Iraq Inquiry: Chilcot report to be published on 6 July
The long-awaited report into the Iraq War will be published on 6 July, inquiry head Sir John Chilcot has said.
Sir John said national security vetting of the report had been completed and it would be published without any material being redacted.
Relatives of the 179 British service personnel killed in Iraq between 2003 and 2009 would get "early sight" of the report, he added.
Prime Minister David Cameron said the publication date was "good news".
A spokesman for Tony Blair, who led the UK into military action and gave evidence twice to the inquiry, said the former PM "welcomed the fact that a date has been set for the publication of the report".
The public inquiry was launched in 2009 into the UK's participation in the US-led invasion of Iraq - which led to the toppling of Saddam Hussein and led to British troops remaining on Iraqi soil for six years.
The last public hearing took place in 2011. The report's publication was delayed initially by protracted negotiations over what previously classified material could be published and referred to, including correspondence between Mr Blair and US President George W Bush.
There was a further hold-up because the process of giving witnesses criticised in the report the right to reply took longer than anticipated.
Sir John said the final report would be more than two and half million words long and a date in early July would allow sufficient time for "final proofreading, formatting, printing and the steps required for electronic publication".
"National security checking of the inquiry's report has now been completed, without the need for any redactions to appear in the text," he said in a letter to Mr Cameron. "I am grateful for the speed with which it was accomplished."
In response, Mr Cameron - who has expressed frustration at the time taken to complete the report - said: "It is indeed good news that the national security checking process has been completed within two weeks and without the need for any redactions."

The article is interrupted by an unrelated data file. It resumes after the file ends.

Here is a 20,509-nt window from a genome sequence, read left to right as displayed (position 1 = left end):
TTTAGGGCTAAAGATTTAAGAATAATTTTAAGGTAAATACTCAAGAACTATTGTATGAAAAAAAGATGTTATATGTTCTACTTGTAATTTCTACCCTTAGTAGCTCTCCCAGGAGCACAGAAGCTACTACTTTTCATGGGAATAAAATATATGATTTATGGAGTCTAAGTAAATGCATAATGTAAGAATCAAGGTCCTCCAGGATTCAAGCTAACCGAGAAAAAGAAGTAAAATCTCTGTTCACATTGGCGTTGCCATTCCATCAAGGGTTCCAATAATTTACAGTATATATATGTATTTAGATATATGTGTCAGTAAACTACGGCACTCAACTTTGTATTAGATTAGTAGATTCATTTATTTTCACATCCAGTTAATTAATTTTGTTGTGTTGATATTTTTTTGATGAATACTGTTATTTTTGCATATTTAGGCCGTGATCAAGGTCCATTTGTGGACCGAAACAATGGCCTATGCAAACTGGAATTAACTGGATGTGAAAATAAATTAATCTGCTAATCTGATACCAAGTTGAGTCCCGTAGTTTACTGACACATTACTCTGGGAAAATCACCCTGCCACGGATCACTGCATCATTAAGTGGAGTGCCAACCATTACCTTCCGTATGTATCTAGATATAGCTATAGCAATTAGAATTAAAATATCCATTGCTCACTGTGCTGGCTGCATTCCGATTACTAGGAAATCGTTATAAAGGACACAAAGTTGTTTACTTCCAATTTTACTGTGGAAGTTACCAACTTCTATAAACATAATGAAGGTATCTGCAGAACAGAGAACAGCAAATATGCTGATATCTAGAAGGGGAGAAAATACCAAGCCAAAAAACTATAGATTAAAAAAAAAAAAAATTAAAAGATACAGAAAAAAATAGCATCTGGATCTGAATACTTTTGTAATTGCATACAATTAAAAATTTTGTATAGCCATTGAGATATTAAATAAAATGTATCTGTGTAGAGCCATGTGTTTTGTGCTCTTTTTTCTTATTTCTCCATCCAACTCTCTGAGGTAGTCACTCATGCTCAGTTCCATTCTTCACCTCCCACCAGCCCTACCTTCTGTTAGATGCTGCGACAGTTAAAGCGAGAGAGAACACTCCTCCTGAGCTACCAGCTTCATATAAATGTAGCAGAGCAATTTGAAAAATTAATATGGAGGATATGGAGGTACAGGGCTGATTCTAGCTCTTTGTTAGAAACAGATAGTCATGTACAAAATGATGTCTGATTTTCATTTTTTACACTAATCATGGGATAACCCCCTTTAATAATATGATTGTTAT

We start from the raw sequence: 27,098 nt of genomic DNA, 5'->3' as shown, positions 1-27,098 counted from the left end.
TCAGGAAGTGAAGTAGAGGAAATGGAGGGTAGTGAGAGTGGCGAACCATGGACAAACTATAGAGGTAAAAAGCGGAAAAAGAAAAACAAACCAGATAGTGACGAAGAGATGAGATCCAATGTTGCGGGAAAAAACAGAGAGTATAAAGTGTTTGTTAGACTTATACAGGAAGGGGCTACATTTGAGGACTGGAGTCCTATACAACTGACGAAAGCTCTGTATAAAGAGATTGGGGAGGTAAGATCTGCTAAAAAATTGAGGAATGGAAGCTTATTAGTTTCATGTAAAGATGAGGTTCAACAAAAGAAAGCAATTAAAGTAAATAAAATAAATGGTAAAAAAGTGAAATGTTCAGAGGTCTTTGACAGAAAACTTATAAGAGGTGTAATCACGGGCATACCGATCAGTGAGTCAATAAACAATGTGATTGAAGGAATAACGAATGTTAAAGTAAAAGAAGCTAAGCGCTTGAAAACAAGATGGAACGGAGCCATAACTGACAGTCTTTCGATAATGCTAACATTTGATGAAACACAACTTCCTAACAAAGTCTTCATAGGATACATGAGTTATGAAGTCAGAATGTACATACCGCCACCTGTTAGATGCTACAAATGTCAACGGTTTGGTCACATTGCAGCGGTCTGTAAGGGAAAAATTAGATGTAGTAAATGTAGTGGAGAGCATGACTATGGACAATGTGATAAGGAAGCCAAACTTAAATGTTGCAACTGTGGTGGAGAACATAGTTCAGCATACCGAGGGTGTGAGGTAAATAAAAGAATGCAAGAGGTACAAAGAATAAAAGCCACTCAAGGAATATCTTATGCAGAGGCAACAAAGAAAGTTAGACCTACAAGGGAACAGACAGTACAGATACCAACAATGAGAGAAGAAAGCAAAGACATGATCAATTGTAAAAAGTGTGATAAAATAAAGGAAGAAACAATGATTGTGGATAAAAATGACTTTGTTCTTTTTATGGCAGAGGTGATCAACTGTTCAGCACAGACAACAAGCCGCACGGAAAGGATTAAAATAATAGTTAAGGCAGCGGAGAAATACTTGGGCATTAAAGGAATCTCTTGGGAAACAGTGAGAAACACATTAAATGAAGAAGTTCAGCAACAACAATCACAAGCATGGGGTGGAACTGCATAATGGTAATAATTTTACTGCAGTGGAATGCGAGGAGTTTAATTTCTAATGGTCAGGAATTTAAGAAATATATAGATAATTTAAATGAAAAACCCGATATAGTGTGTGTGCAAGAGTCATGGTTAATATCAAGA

Jack Straw, who was Tony Blair's foreign secretary in the run-up to the war and gave evidence to the Chilcot inquiry, said he was "very pleased" that a date had been set for publication.
He told the BBC News Channel that the report was a "massive task" and he hoped it would be as "comprehensive" as possible.
"Well I'm glad that the report now is coming out - it's over seven years since it was first established and I look forward to seeing what conclusion Sir John and his colleagues come to," he said.
"It was a very important and controversial decision and it is right that the Inquiry has taken the time they felt they needed."
UK military fatalities
Former Lib Dem leader Lord Ashdown said it was "about time" the report was made public and while he respected Sir John's independence, he believed future inquiries must be conducted in a more timely way.
"They say justice delayed is justice denied, so any delay is unfortunate," he said. "The question is how do we do these things in future and we have to do them much better than this."
Rose Gentle, whose Royal Highland Fusilier son Gordon was killed in a bomb attack in Basra in 2004, said: "We are glad we have finally got the date. We just hope that everything we want to be in it is actually in it."
Sir John has said he will not shirk from apportioning blame where he feels that it is justified, both in terms of the decision to go to war and the preparations for its aftermath.